Facial Trauma Surgery


Facial trauma is a term that covers a variety of injuries to your face and mouth. These injuries can often be serious, and include such things as burns, lacerations, fractured bones, and damaged teeth. Even if a facial injury does not seem all that serious at the time it is sustained, getting the injury examined is imperative. It might not seem like a big deal at the time, but it could quickly turn into one. Leaving facial trauma untreated can result in a myriad of different issues. Some facial trauma requires surgery. At Plymouth Ann Arbor Oral & Facial Surgery, we can provide the surgery you need to treat your facial trauma and restore the functions of your mouth, your appearance, and your overall quality of life.

What Causes Facial Trauma?


Facial trauma can be caused by one of many different issues, including:
•  Car accidents, which are the leading cause of facial trauma.
•  Falls, such as falling down stairs or slipping on a wet floor.
•  Sports-related accidents, which can occur as a result of the collision, getting hit with a ball or falling on the field.
•  Physical fights during which you are hit in the face.

Types of Facial Trauma


Facial trauma can occur in a number of different ways, such as:
•  Soft tissue injuries, including burns and lacerations to the soft tissues of the face or inside the mouth.
•  Bone injuries, including fractures to the jaw, cheeks, eye sockets, nose, and forehead.
•  Tooth injuries, such as displaced or even completely knocked out teeth.

Soft Tissue Injuries


Soft tissue injuries are those that occur to the tissues of the facial region as well as inside the mouth. The soft tissue is filled with blood vessels and nerves. In some areas, the soft tissues also contain salivary glands and ducts. Prompt treatment is essential not only for restoring your appearance but also for restoring the functions of these components before permanent damage is done. Soft tissue lacerations are often repaired by suturing. Along with providing the best aesthetic results possible, we also take special care to repair any damage that may have occurred to the nerves, salivary glands, and salivary ducts.

Injuries to the Bone


Much like a fracture to any other bone in the body, fractures in facial bones need to be set. However, they cannot be set with a cast. There are a couple of ways in which we can treat facial fractures. One method involves wiring the jaws together, which is done for fractures to certain parts of the upper or lower jaw. Wiring immobilizes the jaw, giving it the time it needs to heal. The biggest drawback to this treatment is that you cannot use your mouth properly while it is wired.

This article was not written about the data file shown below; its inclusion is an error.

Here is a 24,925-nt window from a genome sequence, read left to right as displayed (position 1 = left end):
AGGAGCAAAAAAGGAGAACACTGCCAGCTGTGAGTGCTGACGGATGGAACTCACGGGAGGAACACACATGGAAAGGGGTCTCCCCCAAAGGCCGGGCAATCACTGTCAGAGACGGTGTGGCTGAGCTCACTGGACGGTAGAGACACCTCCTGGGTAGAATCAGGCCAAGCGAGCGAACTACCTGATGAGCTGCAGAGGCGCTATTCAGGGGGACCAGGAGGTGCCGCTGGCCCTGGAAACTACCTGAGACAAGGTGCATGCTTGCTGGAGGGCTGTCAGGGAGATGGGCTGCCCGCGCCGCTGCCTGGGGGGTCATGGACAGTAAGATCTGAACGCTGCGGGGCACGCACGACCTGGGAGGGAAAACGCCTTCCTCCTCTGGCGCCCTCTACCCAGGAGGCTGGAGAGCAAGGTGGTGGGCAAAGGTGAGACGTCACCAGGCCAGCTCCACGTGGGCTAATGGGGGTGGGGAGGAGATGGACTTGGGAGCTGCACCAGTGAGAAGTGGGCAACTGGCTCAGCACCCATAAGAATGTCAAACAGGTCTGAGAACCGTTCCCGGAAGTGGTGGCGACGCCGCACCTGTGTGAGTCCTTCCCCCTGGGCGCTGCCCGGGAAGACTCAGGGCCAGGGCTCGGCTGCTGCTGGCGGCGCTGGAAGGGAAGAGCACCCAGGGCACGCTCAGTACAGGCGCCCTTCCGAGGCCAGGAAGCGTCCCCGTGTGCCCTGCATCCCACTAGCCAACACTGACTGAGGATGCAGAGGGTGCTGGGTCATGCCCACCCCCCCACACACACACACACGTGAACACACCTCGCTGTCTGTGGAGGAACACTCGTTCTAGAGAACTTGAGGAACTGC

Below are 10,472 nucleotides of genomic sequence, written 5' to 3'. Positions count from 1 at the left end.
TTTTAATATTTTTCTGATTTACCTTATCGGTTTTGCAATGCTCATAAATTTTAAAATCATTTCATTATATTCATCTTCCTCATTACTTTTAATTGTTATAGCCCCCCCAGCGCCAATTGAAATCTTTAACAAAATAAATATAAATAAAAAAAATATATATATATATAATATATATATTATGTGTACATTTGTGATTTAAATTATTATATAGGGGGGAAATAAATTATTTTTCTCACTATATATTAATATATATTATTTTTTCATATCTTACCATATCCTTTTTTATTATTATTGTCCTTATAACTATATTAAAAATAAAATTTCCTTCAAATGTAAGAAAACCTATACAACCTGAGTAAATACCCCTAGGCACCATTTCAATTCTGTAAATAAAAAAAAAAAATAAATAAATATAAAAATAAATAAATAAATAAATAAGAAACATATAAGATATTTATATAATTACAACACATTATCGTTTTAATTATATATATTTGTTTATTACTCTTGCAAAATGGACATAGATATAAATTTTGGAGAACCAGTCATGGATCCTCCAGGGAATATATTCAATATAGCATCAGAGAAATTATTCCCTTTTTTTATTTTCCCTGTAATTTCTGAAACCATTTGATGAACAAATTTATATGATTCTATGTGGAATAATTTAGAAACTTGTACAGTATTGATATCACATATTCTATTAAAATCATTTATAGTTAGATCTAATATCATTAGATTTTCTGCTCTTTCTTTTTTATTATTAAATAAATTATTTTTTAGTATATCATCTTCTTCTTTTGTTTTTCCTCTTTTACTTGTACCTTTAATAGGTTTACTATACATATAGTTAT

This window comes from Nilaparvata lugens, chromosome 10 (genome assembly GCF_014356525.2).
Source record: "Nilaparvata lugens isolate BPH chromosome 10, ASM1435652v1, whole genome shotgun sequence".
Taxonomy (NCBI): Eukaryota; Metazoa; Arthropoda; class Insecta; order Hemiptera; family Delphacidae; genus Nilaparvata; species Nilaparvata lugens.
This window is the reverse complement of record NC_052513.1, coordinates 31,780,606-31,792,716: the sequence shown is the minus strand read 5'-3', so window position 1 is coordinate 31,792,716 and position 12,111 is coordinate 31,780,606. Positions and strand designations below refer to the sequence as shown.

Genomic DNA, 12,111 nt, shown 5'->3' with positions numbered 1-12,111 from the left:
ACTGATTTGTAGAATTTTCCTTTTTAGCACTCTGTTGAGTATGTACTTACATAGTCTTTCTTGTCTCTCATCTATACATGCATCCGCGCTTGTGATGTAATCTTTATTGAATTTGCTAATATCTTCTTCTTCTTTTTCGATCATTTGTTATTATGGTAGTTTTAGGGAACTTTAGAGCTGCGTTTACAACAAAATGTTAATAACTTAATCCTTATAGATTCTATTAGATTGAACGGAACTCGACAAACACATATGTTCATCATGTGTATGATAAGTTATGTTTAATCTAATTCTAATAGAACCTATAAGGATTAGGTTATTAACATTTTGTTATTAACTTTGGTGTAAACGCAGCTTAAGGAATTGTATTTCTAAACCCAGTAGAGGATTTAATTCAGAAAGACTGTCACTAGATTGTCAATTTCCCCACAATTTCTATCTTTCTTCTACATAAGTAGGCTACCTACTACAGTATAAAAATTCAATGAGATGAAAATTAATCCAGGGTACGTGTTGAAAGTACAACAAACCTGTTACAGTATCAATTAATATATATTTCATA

The other way in which we can treat facial fractures is with the surgical placement of small plates and screws at the affected site. Also called rigid fixation, this treatment facilitates healing without the need to immobilize the jaw. While a more recent development, many patients have found that this treatment leads to faster recovery. No matter which method we use to treat facial fractures, we make sure to use as few incisions as possible. When we do need to make incisions, we make them as small as possible or hide them, so that visible scarring is minimized.

Treating Teeth


Tooth injuries are a common occurrence with facial trauma, and often require treatment from several specialists. As oral surgeons, we are involved in treating the injuries to the structures that support your teeth, as well as repositioning or replanting displaced or knocked out teeth. These types of injuries are often treated by splinting or stabilizing the teeth by wiring or bonding.

If your facial trauma does end with a tooth getting knocked out, it can be replanted. The sooner you seek treatment, the better. Find the tooth and pick it up by the crown. Run the tooth under water if it appears dirty and store it in a glass of milk or salt water. This helps to preserve the tooth until you can be seen. Do not touch or wipe the root of the tooth. Any ligaments that are still attached are essential for successful replanting, and touching the roots can damage them. If your tooth cannot be found, or cannot be replanted, we can discuss options for tooth replacement, including dental implants.
Following a facial injury, it is essential to seek treatment right away. Call us here at Plymouth Ann Arbor Oral and Facial Surgery at (734) 455-0710 for more information today.

Plymouth

9416 S. Main St. Suite 211
Plymouth, MI. 48170


Call (734) 455-0710
Appointment

Chelsea

1303 S. Main St. Suite B
Chelsea, MI. 48118


Call (734) 475-0710
Appointment

Ann Arbor

3055 Plymouth Road Suite 202
Ann Arbor, MI. 48105


Call (734) 761-5885
Appointment

Ypsilanti

1900 Packard Road
Ypsilanti, MI. 48197


Call (734) 481-0010
Appointment
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